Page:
Thursday, September 2, 2010

Motor City Classic

Music and life. -
"It’s just a part. It’s like water."

Natural improv streams unchecked.

Try some at Nat Geo. Read the rest right here.

You talk about how the artists are so open [in Africa]. When I hear the album, the first thing I think is that it feels so light and easy and free. And even when you talk about it it almost sounds that way. Is that more or less open than jazz, that sense of freedom, if it is there?

It’s interesting to say what I think or what it feels because I’m not in it. I’m not in it everyday. Those are my experiences. It’s like you go somewhere and you think “oh this is a great place. I can live here.” You’re experience of visiting and experience of living there would be actually – might be – two different experiences. I think because music, really on the continent and a lot of other cultures, music is such a part of the everyday life, regardless. It’s not about being a professional musician or not. It’s a vital part of one’s life. And here, in the Western world, it’s not. It’s a thing you do. And unfortunately, more and more, the powers that be feel like it’s an extracurricular activity. Some young people just don’t have the opportunities where I feel like there everybody has the opportunity to sing, play, dance. That’s just a part of their life. So you feel like everyone’s just ready to play. Let’s play, let’s play, let’s play. And here, because it’s something that you do and in the jazz world, yeah everybody wants to play. But a lot of times too we don’t have those opportunities because we’re so worried about paying this bill and paying that bill. It’s not like in the 70’s where musicians could just get together at someone’s house and just play. It happens but not as much as it could or it should even.

Are you saying that people who are musicians that happen to play for their own sake will play more often and openly over there? Or are you saying that it just happens on a whim where people might get together in a local neighborhood and it just happens?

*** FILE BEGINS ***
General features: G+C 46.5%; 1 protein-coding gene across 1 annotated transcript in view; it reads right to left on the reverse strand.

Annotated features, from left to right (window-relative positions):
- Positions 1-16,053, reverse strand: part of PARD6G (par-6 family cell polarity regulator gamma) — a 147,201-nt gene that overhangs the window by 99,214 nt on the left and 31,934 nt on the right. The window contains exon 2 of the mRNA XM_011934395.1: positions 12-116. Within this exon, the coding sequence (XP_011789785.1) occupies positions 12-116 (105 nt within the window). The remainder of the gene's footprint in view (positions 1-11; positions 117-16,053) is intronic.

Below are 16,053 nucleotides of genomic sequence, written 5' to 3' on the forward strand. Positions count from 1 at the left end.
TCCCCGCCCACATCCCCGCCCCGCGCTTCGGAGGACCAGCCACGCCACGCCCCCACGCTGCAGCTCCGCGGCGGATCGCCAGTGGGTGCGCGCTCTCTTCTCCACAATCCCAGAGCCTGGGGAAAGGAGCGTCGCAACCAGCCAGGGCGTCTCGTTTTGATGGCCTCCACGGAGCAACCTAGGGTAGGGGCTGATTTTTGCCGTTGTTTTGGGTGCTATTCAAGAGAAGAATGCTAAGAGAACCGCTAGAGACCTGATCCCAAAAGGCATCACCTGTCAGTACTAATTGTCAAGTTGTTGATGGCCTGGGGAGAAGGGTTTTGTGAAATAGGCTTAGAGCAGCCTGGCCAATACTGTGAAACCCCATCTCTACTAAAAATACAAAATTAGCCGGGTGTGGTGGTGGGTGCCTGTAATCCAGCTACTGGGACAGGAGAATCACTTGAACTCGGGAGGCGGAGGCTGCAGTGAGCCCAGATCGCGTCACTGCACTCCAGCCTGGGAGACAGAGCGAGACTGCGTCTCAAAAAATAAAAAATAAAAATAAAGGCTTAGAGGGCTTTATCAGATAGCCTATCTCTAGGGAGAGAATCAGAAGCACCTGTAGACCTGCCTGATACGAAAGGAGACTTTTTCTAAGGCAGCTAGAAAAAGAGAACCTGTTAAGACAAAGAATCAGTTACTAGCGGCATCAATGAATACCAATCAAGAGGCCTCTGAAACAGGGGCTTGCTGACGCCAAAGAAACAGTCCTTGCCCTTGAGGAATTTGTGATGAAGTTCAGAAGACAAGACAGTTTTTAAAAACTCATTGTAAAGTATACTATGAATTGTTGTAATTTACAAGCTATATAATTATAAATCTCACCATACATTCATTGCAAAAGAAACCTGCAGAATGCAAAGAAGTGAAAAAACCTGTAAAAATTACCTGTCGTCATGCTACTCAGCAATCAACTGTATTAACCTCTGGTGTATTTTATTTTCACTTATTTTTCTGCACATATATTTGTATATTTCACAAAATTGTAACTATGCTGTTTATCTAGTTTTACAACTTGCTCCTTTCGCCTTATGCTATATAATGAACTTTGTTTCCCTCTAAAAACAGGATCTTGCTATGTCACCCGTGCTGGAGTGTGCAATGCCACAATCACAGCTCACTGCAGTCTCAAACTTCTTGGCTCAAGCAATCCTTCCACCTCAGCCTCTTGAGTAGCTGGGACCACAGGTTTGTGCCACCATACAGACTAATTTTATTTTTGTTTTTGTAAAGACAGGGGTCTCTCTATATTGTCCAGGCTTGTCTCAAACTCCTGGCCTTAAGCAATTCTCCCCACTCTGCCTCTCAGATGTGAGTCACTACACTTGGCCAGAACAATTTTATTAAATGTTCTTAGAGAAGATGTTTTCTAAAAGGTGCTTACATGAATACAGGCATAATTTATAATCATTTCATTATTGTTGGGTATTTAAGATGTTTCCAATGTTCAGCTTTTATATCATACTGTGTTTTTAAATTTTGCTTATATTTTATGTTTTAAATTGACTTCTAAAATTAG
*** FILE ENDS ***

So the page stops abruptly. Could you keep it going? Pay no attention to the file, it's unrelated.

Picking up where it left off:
I think people are just always playing. I look at Yacouba for instance. He’s always, regardless. We’ll go to sound check. From the time we get to the venue, whatever anyone’s doing, he’s on his kora playing the whole time. We had a party here a couple of weeks ago and I didn’t realize he wanted to bring his kora and play. Someone coming with him said “no, no . Leave it at home. It’s not that kind of thing.” And I wish I had known. I would have told him “Yeah. Bring it.” He just wanted to play. Not as a concert, but just always wanting to play. There would have been that opportunity. Either he would have just been playing or if someone wanted to join in and play. But for him it’s just about music. If you’re not doing something else that you have to do than you have your instrument in your hand and your playing. So it’s a part of his entire life. And for some people they’re fortunate… I just think because it’s part of their life, like I said. Whether you’re going to be professional or not. There’s just always music. I don’t think that we have that fortune of life, being able to just play. Because we’ve got to figure out, OK, I need to do this now to pay this. Or for the young kids. If there’s no money in school for music, which there isn’t, they’re taking it away. They don’t even have that exposure to it.

So you mean he doesn’t treat it like work. He doesn’t separate it. Music is music wherever he goes.

Right. Yeah. It’s just a part. It’s like water.

Do you ever go into the schools and talk to kids about music?

Yeah. Definitely. A lot. If there are kids that happen to play I work with them. And they usually invite other students that don’t play so they can see what’s going on. Sometimes I go do concerts with the kids and they play. For a while the company Harman was sending out musicians. They would send me out to a lot of different schools. Especially in the inner cities. And I do a whole program with the kids. We talk about music and improvisation and how to listen. Studies have always shown that when kids have music in their lives they concentrate better and they learn faster and learn to listen to details. It’s fun for me. Especially with young kids, because they’re so open. They’re like sponges and they love it. Their responses are always very honest.

So they’re open to the music I guess. There’s this idea that kids out here now are really just into what’s on MTV and such and they’re not interested in expanding much beyond that.